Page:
Can a Mortgage Actually Save Your Life?

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South Florida Mortgage Broker educates the public about proper uses of their homes' equity

Almost everyone has savings in the bank, right? Well, the data from the Bureau of Economic Analysis (BEA) shows that despite our personal income increasing, our personal savings has decreased .2 percent during the months of October and November of 2005. That was even before the Christmas season.

What does this data mean? It means that on average, the typical American family is spending more than it earns. That amounts to increased use of credit cards or reducing our savings accounts. Ultimately, we are heading down the path of destruction.

Did you know that financial planners and those books you read on personal financial planning, including “Personal Finance for Dummies” by Eric Tyson, states that you should have three to six months of living expenses tucked away as an emergency fund?

Obviously, most Americans do not have this emergency fund. Most Americans do have a lot of equity in their homes due to the appreciation of their homes over the last few years. So there is a simple solution to many Americans lack of establishing an emergency fund.

So how does a mortgage save your life? Simply, it allows you to have an emergency fund available and ready for you. This will allow you to survive during an emergency situation. As in the case of unemployment, if you do not have the funds, you may not be able to pay your mortgage monthly and will end up in foreclosure, likely resulting in complete loss of all equity, no matter how much you had. It may even give you the money needed to pay for medical procedures that are required to save your life. It will definitely relieve stress in your life, keeping you healthier overall, just by knowing you have money available to pay the bills if necessary.

Also, in a disaster such as a hurricane, which would you rather have, $100,000 in equity in your home or $100,000 in cash or other investments? You can ask the mayor of Port Arthur, Texas that question. His statement after his house burned down in the aftermath of Hurricane Rita was, “The sad thing is, we just paid off our house!” Remember, the money you keep in liquid investments can pay your bills for months, even years.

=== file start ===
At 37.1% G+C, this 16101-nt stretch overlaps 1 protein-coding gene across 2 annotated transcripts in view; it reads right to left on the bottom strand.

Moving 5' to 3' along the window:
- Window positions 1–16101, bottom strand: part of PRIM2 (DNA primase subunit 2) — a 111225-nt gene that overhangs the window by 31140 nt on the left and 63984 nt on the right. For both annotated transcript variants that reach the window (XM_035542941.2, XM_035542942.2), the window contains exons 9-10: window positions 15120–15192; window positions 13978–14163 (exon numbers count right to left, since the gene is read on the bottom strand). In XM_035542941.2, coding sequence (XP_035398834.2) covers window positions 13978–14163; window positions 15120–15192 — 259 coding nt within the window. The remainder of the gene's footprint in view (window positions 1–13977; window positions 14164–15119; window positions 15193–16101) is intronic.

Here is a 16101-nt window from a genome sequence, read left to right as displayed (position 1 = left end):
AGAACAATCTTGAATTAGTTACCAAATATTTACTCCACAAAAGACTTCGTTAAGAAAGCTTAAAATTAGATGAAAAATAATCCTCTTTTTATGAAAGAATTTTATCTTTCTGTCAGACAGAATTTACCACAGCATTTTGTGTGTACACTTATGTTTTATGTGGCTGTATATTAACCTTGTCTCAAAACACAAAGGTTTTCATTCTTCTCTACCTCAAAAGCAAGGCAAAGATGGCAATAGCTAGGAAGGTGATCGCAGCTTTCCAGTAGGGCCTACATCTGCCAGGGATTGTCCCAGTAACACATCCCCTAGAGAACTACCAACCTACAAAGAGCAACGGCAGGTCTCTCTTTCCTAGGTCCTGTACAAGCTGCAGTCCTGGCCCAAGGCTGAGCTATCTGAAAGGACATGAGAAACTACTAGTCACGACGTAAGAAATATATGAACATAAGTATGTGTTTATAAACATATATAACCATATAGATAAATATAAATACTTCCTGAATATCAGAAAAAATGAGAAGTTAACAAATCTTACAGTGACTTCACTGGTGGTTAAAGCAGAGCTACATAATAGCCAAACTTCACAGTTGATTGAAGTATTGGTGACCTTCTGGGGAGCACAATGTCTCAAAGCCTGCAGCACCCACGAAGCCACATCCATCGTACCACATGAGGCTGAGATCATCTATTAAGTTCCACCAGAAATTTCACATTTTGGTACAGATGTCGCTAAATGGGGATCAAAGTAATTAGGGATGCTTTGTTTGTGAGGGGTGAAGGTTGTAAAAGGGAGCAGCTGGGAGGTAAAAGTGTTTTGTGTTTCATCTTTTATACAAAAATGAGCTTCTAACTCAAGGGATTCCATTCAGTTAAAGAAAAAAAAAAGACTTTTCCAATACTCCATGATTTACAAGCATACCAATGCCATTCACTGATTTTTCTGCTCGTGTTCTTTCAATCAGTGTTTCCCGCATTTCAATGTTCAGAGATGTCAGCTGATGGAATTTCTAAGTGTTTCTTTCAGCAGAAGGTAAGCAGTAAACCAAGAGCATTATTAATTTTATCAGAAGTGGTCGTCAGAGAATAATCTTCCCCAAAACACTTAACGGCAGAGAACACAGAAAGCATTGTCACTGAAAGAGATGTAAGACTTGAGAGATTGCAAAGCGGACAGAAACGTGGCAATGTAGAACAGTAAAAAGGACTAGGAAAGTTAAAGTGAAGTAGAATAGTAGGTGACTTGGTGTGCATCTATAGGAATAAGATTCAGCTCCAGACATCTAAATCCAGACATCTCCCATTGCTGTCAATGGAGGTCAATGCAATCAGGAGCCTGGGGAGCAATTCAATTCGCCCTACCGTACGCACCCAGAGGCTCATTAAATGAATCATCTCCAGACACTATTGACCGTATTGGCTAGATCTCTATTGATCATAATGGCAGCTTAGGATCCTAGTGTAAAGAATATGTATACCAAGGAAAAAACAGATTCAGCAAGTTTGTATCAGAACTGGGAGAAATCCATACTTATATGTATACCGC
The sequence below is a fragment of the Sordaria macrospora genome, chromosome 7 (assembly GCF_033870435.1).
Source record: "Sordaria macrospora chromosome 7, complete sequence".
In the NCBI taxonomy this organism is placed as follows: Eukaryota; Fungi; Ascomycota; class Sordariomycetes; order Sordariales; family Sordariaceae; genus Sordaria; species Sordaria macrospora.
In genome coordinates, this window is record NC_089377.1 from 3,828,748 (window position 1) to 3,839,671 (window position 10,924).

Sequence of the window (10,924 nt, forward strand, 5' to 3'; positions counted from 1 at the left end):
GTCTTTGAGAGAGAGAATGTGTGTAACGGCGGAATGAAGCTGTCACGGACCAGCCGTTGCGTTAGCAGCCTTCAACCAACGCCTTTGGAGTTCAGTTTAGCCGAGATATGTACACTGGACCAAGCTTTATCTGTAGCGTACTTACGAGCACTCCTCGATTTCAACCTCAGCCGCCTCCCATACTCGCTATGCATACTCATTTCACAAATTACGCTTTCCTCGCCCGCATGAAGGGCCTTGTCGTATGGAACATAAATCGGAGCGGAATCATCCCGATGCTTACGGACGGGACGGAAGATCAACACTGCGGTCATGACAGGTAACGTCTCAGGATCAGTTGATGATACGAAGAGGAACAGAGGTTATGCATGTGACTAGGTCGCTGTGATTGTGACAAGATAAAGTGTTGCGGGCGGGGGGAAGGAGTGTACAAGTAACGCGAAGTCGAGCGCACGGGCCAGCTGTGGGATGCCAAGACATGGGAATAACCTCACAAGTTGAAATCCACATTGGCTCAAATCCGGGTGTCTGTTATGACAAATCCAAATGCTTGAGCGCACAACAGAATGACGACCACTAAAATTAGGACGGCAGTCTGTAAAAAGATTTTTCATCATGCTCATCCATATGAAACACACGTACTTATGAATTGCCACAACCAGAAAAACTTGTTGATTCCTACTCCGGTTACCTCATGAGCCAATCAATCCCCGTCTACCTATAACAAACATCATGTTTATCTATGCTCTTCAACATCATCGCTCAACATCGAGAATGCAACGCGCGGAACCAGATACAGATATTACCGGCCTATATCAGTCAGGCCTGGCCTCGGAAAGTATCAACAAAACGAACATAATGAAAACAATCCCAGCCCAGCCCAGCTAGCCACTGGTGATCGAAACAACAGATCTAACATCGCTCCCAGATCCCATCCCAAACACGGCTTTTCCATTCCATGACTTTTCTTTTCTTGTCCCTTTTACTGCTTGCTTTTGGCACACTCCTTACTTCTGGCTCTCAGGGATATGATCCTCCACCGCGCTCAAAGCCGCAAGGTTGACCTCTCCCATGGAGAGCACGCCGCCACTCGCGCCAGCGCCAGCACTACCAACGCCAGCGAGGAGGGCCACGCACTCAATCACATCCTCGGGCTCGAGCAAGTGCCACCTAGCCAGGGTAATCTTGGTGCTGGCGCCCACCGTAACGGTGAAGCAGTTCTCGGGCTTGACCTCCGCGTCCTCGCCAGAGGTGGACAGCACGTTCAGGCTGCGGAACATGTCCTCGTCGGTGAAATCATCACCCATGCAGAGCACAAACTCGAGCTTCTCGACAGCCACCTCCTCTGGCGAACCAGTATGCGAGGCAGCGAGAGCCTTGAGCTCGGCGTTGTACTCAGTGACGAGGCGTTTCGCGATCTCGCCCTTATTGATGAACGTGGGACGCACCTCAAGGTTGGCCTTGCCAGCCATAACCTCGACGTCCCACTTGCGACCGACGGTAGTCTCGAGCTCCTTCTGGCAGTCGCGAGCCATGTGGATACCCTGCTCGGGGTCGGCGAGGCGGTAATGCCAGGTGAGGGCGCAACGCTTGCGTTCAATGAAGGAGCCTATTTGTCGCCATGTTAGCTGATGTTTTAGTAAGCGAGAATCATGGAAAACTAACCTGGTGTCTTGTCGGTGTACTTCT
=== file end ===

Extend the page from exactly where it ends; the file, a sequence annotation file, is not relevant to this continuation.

The solution is to take out a mortgage in some form now, before the emergency happens. One reason is if the emergency keeps you from working, you will not qualify for the new loan at the time you need it. Also, if the house is damaged, you are not likely to obtain a mortgage until it is repaired.

If you do not have an emergency fund, and you have some equity in your home, you need to look into your mortgage options now, before it is too late. To do this, get with your financial planner or a Certified Mortgage Planning Specialist who can help you decide which strategy is best for you.

If you have any questions about this type of mortgage strategy or any others, please feel free to contact Robert D. Ashby at (954) 432-3450 or visit http://www.solidrockmortgage.com.    

About the author: Robert D. Ashby is President of Solid Rock Mortgage, a licensed Mortgage Brokerage Business in the state of Florida. He has been in the financial services business since 1998 and obtained his Series 6 and 63 Securities Licenses as well as Life and Health Insurance Licenses in the state of Virginia. He moved to Florida in 2002 and decided to focus solely on mortgages, obtaining his Mortgage Broker License for Florida in 2003 and then opening Solid Rock Mortgage in 2004. He has become Florida’s first Certified Mortgage Planning Specialist and Florida’s Debt and Equity Management Expert.

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Robert Ashby